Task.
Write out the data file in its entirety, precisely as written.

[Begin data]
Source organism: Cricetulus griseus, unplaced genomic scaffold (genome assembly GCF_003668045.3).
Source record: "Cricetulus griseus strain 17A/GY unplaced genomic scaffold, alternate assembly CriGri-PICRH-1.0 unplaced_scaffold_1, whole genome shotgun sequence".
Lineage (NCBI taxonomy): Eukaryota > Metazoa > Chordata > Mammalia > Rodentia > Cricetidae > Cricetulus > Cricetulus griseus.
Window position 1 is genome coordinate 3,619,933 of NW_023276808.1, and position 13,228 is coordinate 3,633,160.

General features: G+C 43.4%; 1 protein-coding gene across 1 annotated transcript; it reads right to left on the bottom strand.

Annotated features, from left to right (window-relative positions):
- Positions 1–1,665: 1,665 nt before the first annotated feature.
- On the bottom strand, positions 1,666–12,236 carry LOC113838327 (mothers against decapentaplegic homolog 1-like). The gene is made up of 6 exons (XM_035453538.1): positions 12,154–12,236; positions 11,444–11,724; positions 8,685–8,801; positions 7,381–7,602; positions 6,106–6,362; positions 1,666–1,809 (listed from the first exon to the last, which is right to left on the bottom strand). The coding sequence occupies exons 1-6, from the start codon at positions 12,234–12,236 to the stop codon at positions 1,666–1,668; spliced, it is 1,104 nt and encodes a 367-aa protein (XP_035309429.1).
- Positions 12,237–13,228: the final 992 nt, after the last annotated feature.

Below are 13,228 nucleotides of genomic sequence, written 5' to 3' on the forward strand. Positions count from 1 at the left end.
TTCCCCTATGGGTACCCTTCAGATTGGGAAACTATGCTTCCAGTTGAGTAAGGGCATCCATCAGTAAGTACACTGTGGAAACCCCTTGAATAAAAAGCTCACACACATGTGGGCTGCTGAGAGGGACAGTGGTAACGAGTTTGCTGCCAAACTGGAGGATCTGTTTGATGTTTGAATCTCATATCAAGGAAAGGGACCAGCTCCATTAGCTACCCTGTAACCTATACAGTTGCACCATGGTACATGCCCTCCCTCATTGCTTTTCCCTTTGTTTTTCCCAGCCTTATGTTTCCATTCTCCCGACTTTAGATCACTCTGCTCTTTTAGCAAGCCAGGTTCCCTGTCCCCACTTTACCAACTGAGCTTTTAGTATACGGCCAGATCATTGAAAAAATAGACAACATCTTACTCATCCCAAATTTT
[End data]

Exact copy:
Source organism: Cricetulus griseus, unplaced genomic scaffold (genome assembly GCF_003668045.3).
Source record: "Cricetulus griseus strain 17A/GY unplaced genomic scaffold, alternate assembly CriGri-PICRH-1.0 unplaced_scaffold_1, whole genome shotgun sequence".
Lineage (NCBI taxonomy): Eukaryota > Metazoa > Chordata > Mammalia > Rodentia > Cricetidae > Cricetulus > Cricetulus griseus.
Window position 1 is genome coordinate 3,619,933 of NW_023276808.1, and position 13,228 is coordinate 3,633,160.

General features: G+C 43.4%; 1 protein-coding gene across 1 annotated transcript; it reads right to left on the bottom strand.

Annotated features, from left to right (window-relative positions):
- Positions 1–1,665: 1,665 nt before the first annotated feature.
- On the bottom strand, positions 1,666–12,236 carry LOC113838327 (mothers against decapentaplegic homolog 1-like). The gene is made up of 6 exons (XM_035453538.1): positions 12,154–12,236; positions 11,444–11,724; positions 8,685–8,801; positions 7,381–7,602; positions 6,106–6,362; positions 1,666–1,809 (listed from the first exon to the last, which is right to left on the bottom strand). The coding sequence occupies exons 1-6, from the start codon at positions 12,234–12,236 to the stop codon at positions 1,666–1,668; spliced, it is 1,104 nt and encodes a 367-aa protein (XP_035309429.1).
- Positions 12,237–13,228: the final 992 nt, after the last annotated feature.

Below are 13,228 nucleotides of genomic sequence, written 5' to 3' on the forward strand. Positions count from 1 at the left end.
TTCCCCTATGGGTACCCTTCAGATTGGGAAACTATGCTTCCAGTTGAGTAAGGGCATCCATCAGTAAGTACACTGTGGAAACCCCTTGAATAAAAAGCTCACACACATGTGGGCTGCTGAGAGGGACAGTGGTAACGAGTTTGCTGCCAAACTGGAGGATCTGTTTGATGTTTGAATCTCATATCAAGGAAAGGGACCAGCTCCATTAGCTACCCTGTAACCTATACAGTTGCACCATGGTACATGCCCTCCCTCATTGCTTTTCCCTTTGTTTTTCCCAGCCTTATGTTTCCATTCTCCCGACTTTAGATCACTCTGCTCTTTTAGCAAGCCAGGTTCCCTGTCCCCACTTTACCAACTGAGCTTTTAGTATACGGCCAGATCATTGAAAAAATAGACAACATCTTACTCATCCCAAATTTT